Category: Federal Politics

Trudeau government’s Climate Accountability Act passes to the sound of one hand clapping

Accompanied by much damning with faint praise, the Trudeau government’s climate change legislation passed third reading in the House of Commons last week. A few minutes after midnight on June 23 – just ahead of the first record-breaking heat wave of the summer – the Canadian Net-Zero Emissions Accountability Act was approved by a vote of 204 to 114. Then it was off to the Senate where the committee assigned to conduct a pre-study had already concluded that the incoming Bill C-12 is “weak and will not lead to actual reductions of GHGs.” Flaccid as the act is, the...

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Post-budget advice to feds: Show us the health care money

There was a lot packed into the 740 page near $500-billion federal budget tabled last Monday. Somebody counted 230 new spending proposals, the largest of which is the $30-billion over five years for childcare. That’s an important, long-overdue commitment but it wasn’t the most noteworthy thing about the budget. The big story is what’s missing from the longest, most postponed and verbose budget in Canada’s history. Notable in their absence were increased health transfers to the provinces and national pharmacare, while elder care was barely in evidence. To that big three of health care can be added proposals that...

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Vaccine nationalism is driving federal politics

In a phenomenon normally limited to Olympic years, Canadians and their news media have lately been doing a lot of scoreboard watching. But they are not scanning for gold, silver and bronze medals, it’s vaccination rates they seek. As we have been hearing for many weeks, the rollout of the COVID-19 immunization campaign has been slow, the result mainly of interruptions in vaccine supply from European manufacturers. A bunch of other countries are vaccinating at a faster rate and, according to one media-financed poll, Canadians are at least somewhat angry about it – 71 per cent of them according...

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CEWS update: More misses from a poorly targeted program

Much high dudgeon has been displayed about travelling during the pandemic. Public backlash against the practice took down a dozen or so politicians, and then the finger pointing moved in a different direction. The news hounds uncovered yet another loophole in the federal government’s pandemic relief program, one that would allow returning travellers to claim $500 a week while quarantining for 14 days following forbidden getaways. The Prime Minister and the Minister of Employment were quick to say that was not what the benefit was for, but were unclear about how they would put a stop to the practice....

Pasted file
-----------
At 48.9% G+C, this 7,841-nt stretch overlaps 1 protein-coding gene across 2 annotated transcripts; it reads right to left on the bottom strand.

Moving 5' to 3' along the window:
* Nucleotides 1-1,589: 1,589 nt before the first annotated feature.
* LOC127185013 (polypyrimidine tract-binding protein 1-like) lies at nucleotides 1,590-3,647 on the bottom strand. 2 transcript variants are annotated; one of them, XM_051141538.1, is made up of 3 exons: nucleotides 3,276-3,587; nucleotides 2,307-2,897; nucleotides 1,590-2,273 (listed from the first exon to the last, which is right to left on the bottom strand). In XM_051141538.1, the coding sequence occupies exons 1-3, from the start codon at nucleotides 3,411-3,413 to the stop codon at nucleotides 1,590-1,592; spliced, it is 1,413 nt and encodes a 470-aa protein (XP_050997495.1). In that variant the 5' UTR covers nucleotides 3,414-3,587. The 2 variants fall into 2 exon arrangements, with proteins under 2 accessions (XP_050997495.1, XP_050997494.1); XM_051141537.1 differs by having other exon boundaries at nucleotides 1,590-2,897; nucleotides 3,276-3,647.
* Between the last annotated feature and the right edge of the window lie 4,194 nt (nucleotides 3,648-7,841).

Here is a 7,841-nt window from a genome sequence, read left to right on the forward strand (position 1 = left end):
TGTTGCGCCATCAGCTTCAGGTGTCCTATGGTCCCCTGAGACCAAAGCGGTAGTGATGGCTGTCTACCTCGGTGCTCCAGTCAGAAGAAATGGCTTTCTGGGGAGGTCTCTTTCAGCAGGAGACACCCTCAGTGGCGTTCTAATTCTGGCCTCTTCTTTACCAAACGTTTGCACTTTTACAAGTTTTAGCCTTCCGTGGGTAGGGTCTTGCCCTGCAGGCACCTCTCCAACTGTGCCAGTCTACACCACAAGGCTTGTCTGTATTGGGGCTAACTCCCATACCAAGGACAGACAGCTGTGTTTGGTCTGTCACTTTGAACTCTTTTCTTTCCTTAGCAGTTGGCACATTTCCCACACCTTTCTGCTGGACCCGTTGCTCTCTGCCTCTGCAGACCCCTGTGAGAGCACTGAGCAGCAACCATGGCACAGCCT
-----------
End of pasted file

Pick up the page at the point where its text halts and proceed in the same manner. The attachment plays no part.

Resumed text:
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A year in review: 2000 and its enduring legacy

This is the time of year when media people are moved to do the year-in-review thing. Some may even evoke Janus, the Roman god of two faces, one turned toward the past, the other looking to the future. The pandemic has complicated that convention. The virus, as we have discovered, does not respect borders or political ideology. We can hardly expect it to pay attention to the Christian calendar. Because the COVID scourge is far from over, a retrospective on 2020 would be like a two-act play ending at intermission or a subject without a predicate. But in the...

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CEWS blues: Let them eat cake – or play golf

Nearly half a billion to Air Canada and $120 million to Imperial Oil from CEWS received scant attention. And paying out dividends by long-term care operators while their residents were dying of COVID-19 didn’t quite elevate to the level of a political foofaraw. But maybe the circa-million dollar wage subsidy windfall for the Royal Ottawa Golf Club will do it. Last week, as the Prime Minister was trying with soothing words to un-ruin the holiday season for 441,000 audit-exposed recipients of the Canada Emergency Relief Benefit (CERB), it was revealed that thanks to CEWS – the Canada Emergency Wage...

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Richard Starr, The man behind the Point

About Richard

RICHARD STARR has had careers as a journalist, public servant, broadcaster, political staffer and freelance policy adviser. He is author of numerous newspaper and magazine articles, a former radio and TV producer and weekly newspaper editor, and the author of three non-fiction books. Starr has lived in Dartmouth for more than 30 years.

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